NEW YORK. Hopes for a thaw in the US-China trade war helped a gauge of global stocks rise on Friday despite a tepid performance on Wall Street, though caution over pending American tariffs on Chinese goods put the yuan on track for its biggest monthly decline in 25 years.
Statements from US President Donald Trump and China’s commerce ministry on Thursday that the countries were scheduling trade talks brought some respite to equities, which have been roiled by the escalating trade war.
The pan-European Stoxx 600 ended 0.7 per cent higher, helped by a surge in German real estate shares. The MSCI All-Country World Index rose 0.35 per cent. Emerging markets shares also jumped 1.5 per cent, posting their biggest daily percentage gain since June.
On Wall Street, the Dow Jones Industrial Average rose 41.03 points, or 0.16 per cent, to 26,403.28, the S&P 500 gained 1.88 points, or 0.06 per cent, to 2,926.46 and the Nasdaq Composite dropped 10.51 points, or 0.13 per cent, to 7,962.88.
Despite the day’s gains, MSCI’s gauge of global stocks posted its second monthly loss of the year and its biggest August percentage decline since 2015.
Some market watchers expressed caution given the fluctuating rhetoric and said US markets, which will be closed on Monday for the Labour Day holiday, could be especially vulnerable if trade tensions re-escalate over the long weekend. The Trump administration on Sunday is scheduled to begin collecting 15 per cent tariffs on more than $125 billion in Chinese imports, including smart speakers, Bluetooth headphones and many types of footwear.
China’s yuan fell 0.27 per cent to 7.1616 per dollar and was on track for its weakest month since Beijing’s currency reform in 1994.
“Frankly, markets have been overly optimistic about trade,” said Randy Frederick, vice president of trading and derivatives for Charles Schwab in Austin, Texas. “I would caution people to be a little careful because optimism won’t last if it doesn’t ultimately materialise into something substantive like an agreement.” Benchmark US Treasury yields fell, with the yield curve between 2-year and 10-year notes still inverted, seen as a signal that a recession is likely in one to two years.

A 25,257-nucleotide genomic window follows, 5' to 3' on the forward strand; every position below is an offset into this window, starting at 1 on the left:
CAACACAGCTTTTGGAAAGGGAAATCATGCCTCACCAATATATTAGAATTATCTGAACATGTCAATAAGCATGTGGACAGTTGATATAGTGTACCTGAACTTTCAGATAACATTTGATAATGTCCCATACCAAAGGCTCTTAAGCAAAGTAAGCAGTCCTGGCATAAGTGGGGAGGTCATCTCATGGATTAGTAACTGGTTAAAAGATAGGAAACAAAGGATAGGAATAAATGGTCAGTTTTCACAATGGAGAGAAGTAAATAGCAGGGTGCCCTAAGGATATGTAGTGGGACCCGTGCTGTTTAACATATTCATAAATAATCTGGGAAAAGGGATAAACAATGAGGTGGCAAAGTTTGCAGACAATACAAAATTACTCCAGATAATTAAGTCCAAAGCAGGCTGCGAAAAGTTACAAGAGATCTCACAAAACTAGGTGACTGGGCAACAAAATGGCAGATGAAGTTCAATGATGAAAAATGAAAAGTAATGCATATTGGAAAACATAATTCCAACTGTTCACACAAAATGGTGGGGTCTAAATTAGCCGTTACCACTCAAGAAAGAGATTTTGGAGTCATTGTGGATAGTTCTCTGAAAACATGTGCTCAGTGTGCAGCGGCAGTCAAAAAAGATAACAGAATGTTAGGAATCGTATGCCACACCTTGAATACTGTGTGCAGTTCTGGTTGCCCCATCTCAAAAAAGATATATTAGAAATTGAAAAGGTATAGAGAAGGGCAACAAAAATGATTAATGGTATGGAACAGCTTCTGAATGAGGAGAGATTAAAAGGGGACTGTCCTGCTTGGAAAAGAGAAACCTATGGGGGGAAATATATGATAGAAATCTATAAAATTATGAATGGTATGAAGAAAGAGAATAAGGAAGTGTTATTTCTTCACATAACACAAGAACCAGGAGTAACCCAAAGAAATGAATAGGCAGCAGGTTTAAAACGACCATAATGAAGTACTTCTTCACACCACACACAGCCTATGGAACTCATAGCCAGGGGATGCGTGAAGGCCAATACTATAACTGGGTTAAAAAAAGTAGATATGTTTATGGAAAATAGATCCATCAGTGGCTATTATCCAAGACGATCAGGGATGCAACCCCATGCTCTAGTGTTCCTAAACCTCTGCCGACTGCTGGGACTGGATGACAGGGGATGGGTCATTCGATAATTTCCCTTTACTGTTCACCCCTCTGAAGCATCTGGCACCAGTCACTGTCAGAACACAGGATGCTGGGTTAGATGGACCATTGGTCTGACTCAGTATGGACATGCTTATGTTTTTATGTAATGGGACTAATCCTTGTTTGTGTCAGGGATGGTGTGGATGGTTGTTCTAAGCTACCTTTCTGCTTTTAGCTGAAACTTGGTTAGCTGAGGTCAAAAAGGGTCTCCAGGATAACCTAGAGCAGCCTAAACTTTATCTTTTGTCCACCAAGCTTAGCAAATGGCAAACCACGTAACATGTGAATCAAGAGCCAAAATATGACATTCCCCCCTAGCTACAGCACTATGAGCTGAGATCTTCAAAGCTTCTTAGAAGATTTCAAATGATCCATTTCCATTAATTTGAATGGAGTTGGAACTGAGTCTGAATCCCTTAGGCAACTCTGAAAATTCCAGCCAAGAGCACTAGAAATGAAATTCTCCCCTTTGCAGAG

Ten-year Treasury notes last rose 4/32 in price to yield 1.5028 per cent, from 1.516 per cent late on Thursday.
Italian bond yields registered one of their biggest monthly decline in more than six years after the anti-establishment 5-Star Movement and opposition Democratic Party reached an agreement on a coalition government.
Among currencies, the euro reached its weakest level since May 2017 as expectations grew for aggressive easing by the European Central Bank following weak economic data on Thursday.
The euro was last 0.57 per cent lower at $1.10.
Argentina’s peso slumped 2.8 per cent on Friday after Standard & Poor’s cut the country’s long-term credit rating. In August, the peso logged its biggest-ever monthly percentage drop.
The dollar index rose 0.31 per cent.
The safe-haven Japanese yen rose 0.24 per cent to 106.24 per dollar and was on track for its biggest monthly gain since May.
Sterling fell 0.18 per cent to $1.2166 ahead of a crucial period for the British parliament before it is suspended ahead of Britain’s scheduled exit from the European Union on Oct. 31.
In commodities, spot gold fell 0.25 per cent to $1,523.55 an ounce but was set for its fourth straight month of gains. Silver rose 0.59 per cent to $18.35 per ounce and was on track for its biggest monthly percentage gain since June 2016.
Oil prices fell on concerns that disruption from Hurricane Dorian, headed for Florida, could dampen demand. US crude settled 2.84 per cent lower at $55.10 a barrel, while Brent settled at $60.43 a barrel, down 1.06 per cent on the day.